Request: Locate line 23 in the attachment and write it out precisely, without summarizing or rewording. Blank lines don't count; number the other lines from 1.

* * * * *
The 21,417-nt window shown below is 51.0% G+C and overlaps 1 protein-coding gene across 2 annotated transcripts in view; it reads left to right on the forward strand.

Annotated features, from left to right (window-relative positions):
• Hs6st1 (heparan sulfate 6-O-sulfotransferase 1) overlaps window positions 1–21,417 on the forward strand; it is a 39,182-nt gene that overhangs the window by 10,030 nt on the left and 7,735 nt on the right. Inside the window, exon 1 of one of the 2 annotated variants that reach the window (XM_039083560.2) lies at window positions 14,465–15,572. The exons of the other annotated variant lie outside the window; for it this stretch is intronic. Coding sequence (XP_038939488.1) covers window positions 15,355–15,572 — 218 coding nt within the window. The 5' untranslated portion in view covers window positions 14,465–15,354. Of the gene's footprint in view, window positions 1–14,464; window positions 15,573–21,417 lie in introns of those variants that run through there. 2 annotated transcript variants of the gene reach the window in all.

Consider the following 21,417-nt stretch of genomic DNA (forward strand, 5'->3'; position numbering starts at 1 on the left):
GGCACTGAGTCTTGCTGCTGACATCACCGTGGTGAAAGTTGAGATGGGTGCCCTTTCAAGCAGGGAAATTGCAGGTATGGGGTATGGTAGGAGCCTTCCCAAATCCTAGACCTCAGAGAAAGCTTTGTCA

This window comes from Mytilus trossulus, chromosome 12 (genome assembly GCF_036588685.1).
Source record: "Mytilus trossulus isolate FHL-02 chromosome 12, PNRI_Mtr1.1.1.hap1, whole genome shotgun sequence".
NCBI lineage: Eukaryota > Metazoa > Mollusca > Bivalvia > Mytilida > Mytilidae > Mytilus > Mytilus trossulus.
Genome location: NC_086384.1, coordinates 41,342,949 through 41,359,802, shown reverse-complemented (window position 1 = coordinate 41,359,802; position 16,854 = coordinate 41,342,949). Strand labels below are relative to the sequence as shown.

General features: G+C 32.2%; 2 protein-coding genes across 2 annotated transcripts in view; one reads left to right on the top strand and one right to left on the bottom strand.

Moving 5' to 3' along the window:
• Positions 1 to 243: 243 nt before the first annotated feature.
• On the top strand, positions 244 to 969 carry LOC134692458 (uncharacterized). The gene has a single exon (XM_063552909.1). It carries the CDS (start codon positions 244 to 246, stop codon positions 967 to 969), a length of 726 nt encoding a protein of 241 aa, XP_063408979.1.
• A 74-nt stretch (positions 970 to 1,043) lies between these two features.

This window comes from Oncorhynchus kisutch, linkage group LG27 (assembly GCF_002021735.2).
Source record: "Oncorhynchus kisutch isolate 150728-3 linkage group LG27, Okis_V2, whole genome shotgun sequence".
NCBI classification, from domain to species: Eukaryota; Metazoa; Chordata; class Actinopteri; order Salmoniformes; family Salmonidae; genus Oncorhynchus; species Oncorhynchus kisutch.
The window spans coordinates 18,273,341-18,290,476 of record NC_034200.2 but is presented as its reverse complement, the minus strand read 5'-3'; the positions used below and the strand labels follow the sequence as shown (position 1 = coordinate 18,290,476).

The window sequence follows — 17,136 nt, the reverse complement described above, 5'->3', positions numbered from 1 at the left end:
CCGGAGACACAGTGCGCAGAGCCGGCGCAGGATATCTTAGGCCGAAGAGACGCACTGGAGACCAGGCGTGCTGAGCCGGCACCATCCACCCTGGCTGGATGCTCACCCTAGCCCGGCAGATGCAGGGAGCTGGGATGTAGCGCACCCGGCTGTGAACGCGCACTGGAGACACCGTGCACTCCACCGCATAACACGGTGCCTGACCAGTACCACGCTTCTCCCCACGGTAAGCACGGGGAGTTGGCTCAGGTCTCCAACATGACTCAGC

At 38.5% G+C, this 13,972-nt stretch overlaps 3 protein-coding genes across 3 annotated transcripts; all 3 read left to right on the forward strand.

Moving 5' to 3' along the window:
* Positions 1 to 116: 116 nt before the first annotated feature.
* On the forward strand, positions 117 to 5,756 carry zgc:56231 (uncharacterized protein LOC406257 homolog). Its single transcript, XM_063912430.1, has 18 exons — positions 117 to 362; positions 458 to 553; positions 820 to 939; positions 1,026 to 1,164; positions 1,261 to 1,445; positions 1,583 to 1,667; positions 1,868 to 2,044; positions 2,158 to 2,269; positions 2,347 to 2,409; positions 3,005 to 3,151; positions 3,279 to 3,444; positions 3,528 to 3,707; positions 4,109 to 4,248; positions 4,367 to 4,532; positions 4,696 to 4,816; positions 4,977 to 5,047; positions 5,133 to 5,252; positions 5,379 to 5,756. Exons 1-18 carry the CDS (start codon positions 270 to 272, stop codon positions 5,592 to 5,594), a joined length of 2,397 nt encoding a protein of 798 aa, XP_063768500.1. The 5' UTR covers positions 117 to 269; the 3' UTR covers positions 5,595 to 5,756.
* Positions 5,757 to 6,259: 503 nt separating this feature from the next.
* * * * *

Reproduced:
* Positions 1 to 116: 116 nt before the first annotated feature.